Use this URL to cite or link to this record in EThOS:
Title: Emission targets for avoiding dangerous climate change
Author: Bowerman, Niel H. A.
Awarding Body: University of Oxford
Current Institution: University of Oxford
Date of Award: 2013
Availability of Full Text:
Access from EThOS:
Full text unavailable from EThOS. Restricted access.
Access from Institution:
A number of recent studies have found a strong link between peak global warming due to anthropogenic carbon dioxide and cumulative carbon emissions from the start of the industrial revolution. This thesis builds on this work by using a simple climate model to apply the concept of cumulative emissions to emission floors, by comparing cumulative emissions with other types of emissions target, and by extending the work to apply to noncarbon dioxide (CO2) greenhouse gases and short-lived climate forcers (SLCFs). Though peak global warming correlates well with cumulative carbon emissions, the link to emissions over shorter periods or in the years 2020 or 2050 is shown to be weaker. It is also shown that the introduction of emissions floors does not reduce the importance of cumulative emissions, but may make some warming targets unachievable. For pathways that give a most likely warming up to about 4°C, cumulative emissions from pre-industrial times to year 2200 correlate strongly with most likely resultant peak warming in the simple model used, regardless of the type of emissions floor used. The maximum rate of CO2- induced warming is not determined by cumulative emissions but is shown to be limited by the peak rate of CO2 emissions. A simple model of non-CO2 greenhouse gases is also developed and used to investigate SLCFs. It is shown that emissions of SLCFs today have little impact on peak warming, and that delaying near-term reductions in SLCFs would not have a significant impact on peak warming. Only once CO2 emissions are falling do SLCF emissions have a significant impact on peak warming. A global climate policy framework is presented as an example of how the work in this thesis could be used in policy. Future work is also discussed, particularly verification of these results in a more complex model.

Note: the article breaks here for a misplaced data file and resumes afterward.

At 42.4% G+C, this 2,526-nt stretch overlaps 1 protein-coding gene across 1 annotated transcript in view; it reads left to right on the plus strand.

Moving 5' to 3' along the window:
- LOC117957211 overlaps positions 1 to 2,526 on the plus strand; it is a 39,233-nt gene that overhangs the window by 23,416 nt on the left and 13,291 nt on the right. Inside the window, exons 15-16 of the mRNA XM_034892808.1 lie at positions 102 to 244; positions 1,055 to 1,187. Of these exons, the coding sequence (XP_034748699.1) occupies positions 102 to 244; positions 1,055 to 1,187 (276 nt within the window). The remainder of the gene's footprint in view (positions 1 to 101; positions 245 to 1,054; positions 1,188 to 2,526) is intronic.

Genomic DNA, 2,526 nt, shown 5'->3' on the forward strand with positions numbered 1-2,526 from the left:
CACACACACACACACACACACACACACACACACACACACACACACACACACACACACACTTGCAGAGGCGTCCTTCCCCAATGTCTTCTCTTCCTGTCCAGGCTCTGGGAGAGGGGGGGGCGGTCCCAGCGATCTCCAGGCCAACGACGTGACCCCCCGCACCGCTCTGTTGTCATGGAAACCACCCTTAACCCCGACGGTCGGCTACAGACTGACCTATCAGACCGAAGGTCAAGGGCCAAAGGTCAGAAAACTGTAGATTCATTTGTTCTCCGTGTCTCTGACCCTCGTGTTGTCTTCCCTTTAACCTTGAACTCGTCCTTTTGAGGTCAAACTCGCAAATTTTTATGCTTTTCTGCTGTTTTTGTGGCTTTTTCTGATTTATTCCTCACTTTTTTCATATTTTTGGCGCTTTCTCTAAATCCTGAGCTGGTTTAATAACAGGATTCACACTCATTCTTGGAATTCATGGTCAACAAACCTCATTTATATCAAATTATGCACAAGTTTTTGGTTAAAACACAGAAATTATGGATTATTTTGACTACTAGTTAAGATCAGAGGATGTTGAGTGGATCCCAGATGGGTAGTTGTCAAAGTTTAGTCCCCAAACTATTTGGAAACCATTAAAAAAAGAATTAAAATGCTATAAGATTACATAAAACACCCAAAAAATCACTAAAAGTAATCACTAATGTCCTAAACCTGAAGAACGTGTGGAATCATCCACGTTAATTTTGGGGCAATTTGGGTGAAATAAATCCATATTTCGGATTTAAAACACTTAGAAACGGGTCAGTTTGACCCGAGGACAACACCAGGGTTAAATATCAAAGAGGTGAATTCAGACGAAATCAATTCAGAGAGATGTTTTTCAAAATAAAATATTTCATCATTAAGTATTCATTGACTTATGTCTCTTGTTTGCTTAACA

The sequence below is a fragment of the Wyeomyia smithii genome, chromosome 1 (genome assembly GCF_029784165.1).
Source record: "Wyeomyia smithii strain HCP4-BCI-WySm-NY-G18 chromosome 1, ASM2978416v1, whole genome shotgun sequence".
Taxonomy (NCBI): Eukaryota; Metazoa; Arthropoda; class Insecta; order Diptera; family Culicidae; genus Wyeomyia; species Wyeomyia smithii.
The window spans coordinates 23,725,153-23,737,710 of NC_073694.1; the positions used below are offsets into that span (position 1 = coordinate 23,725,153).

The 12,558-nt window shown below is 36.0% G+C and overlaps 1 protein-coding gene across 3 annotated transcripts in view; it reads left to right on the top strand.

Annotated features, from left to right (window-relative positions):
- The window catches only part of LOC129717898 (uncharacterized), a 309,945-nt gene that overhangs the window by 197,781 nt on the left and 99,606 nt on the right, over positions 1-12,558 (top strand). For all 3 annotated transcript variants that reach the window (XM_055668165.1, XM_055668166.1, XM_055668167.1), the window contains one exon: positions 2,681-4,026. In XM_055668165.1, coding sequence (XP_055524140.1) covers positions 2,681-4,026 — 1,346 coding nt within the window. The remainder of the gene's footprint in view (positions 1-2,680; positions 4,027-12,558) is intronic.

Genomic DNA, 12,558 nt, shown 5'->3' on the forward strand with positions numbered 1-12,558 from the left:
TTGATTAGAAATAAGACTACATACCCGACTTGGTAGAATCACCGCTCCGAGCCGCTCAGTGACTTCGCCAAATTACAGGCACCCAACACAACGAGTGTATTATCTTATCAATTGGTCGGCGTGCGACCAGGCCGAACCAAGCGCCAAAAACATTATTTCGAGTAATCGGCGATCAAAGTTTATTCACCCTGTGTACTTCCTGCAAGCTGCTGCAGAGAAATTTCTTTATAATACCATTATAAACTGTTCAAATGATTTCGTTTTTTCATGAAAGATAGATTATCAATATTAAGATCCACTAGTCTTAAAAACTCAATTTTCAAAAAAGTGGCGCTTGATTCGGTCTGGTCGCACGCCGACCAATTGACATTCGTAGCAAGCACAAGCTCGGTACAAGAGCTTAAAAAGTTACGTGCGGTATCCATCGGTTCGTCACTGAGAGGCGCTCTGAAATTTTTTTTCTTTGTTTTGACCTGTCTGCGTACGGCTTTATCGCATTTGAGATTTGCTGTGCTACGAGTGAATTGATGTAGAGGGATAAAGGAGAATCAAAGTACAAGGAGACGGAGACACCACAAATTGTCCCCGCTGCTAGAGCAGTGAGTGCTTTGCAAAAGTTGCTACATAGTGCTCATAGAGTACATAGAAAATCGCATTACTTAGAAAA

Supervisor: Allen, Myles R. A.; Frame, Dave J.; Lowe, Jason A. Sponsor: Natural Environment Research Council
Qualification Name: Thesis (Ph.D.) Qualification Level: Doctoral
EThOS ID:  DOI: Not available
Keywords: Atmospheric,Oceanic,and Planetary physics ; Climate change ; emission targets ; emission floor ; cumulative emissions ; carbon emissions